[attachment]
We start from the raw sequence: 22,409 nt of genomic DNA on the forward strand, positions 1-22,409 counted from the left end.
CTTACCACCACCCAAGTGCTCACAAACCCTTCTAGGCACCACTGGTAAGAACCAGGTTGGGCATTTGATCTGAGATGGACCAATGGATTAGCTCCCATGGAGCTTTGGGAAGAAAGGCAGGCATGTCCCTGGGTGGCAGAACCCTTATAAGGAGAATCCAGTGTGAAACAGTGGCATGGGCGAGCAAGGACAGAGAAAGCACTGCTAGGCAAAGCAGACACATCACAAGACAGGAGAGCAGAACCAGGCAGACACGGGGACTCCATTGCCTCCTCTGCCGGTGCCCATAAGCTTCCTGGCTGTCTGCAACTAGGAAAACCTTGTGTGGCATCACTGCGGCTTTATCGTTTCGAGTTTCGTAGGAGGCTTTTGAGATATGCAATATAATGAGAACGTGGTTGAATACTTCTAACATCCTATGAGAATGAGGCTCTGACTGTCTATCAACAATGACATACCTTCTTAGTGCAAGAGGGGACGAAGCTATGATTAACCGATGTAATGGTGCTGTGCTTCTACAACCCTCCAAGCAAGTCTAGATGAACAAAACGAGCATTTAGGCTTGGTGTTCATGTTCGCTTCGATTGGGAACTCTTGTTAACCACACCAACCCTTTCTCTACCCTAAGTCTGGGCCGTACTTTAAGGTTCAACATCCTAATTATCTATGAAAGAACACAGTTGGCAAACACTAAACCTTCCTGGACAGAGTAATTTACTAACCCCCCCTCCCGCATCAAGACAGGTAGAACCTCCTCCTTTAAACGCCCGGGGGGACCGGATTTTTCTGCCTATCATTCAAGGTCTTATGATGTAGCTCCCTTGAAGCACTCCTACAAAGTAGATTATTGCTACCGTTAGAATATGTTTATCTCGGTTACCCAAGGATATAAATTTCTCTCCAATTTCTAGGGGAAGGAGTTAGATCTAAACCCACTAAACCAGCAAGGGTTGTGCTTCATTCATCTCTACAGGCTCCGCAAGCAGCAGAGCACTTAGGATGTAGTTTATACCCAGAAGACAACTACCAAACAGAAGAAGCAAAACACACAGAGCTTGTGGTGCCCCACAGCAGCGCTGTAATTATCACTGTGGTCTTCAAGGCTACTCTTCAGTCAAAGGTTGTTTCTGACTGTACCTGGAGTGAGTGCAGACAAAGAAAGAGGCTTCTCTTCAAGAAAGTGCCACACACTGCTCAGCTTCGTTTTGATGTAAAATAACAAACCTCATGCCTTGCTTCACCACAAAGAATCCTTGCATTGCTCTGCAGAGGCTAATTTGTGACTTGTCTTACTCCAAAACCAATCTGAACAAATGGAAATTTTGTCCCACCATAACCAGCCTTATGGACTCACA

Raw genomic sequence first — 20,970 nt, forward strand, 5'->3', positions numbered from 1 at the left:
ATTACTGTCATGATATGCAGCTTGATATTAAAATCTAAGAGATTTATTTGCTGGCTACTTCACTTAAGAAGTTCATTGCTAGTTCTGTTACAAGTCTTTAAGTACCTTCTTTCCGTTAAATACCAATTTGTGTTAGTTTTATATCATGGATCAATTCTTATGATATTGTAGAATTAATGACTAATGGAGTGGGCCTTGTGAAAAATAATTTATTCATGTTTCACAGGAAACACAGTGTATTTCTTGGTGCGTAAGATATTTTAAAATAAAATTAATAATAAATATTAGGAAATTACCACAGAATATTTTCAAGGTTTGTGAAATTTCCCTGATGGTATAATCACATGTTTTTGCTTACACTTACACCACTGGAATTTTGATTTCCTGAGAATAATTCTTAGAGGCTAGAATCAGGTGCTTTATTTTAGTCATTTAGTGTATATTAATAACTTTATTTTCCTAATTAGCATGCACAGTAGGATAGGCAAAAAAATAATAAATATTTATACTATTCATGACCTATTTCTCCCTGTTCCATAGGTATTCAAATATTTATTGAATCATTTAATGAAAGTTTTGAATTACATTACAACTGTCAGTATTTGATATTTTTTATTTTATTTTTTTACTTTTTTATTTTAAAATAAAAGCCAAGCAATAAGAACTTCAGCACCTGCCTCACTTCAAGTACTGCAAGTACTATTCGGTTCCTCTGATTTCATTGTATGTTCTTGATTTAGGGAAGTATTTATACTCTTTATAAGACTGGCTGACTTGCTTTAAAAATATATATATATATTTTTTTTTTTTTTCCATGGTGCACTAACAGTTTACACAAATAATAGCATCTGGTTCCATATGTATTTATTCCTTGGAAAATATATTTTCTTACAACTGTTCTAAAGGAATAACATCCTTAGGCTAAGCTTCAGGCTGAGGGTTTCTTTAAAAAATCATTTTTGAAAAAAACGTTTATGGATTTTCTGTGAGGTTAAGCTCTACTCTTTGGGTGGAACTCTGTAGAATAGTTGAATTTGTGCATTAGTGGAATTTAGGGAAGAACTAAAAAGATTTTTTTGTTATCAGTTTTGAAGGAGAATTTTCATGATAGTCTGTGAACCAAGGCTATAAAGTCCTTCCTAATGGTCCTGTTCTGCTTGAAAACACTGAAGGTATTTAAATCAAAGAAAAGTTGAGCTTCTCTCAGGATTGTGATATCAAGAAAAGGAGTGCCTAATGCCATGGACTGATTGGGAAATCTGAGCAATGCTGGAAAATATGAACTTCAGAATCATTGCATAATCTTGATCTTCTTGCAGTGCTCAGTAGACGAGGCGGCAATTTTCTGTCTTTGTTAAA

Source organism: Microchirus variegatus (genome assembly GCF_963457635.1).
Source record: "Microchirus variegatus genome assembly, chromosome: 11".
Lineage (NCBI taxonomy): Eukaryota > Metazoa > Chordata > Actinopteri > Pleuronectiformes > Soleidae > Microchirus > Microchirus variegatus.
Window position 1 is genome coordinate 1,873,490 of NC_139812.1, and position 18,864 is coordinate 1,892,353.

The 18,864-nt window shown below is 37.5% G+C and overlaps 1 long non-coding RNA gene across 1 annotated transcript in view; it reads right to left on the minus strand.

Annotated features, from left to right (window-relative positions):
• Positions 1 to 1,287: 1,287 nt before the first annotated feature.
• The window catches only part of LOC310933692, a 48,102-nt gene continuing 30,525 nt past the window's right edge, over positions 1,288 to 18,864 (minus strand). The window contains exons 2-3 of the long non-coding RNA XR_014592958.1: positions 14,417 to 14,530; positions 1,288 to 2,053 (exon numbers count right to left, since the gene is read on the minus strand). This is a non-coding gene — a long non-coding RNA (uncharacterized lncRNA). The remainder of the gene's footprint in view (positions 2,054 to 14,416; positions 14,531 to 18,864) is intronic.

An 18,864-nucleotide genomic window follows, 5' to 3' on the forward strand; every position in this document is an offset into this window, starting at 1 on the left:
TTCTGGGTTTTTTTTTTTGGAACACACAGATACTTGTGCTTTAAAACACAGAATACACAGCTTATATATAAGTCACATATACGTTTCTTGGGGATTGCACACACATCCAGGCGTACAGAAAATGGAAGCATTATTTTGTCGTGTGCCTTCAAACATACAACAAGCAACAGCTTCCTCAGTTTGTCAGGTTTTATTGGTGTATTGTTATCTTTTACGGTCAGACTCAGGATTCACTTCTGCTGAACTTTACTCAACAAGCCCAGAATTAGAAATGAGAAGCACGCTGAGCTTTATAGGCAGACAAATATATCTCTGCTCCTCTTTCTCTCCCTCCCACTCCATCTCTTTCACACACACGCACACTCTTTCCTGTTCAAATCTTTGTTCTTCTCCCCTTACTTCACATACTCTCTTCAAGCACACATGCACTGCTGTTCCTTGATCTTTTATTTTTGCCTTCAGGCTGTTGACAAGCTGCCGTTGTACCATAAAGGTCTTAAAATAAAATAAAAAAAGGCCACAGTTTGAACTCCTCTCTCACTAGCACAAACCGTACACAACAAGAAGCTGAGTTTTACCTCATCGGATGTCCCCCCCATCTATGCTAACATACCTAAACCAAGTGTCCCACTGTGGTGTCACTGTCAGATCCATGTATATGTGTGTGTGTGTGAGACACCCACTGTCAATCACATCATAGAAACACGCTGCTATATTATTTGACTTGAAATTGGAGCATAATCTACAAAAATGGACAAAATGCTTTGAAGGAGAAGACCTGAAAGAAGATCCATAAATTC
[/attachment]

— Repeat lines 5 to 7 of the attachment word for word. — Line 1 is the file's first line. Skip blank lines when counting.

Source organism: Microchirus variegatus (genome assembly GCF_963457635.1).
Source record: "Microchirus variegatus genome assembly, chromosome: 11".
Lineage (NCBI taxonomy): Eukaryota > Metazoa > Chordata > Actinopteri > Pleuronectiformes > Soleidae > Microchirus > Microchirus variegatus.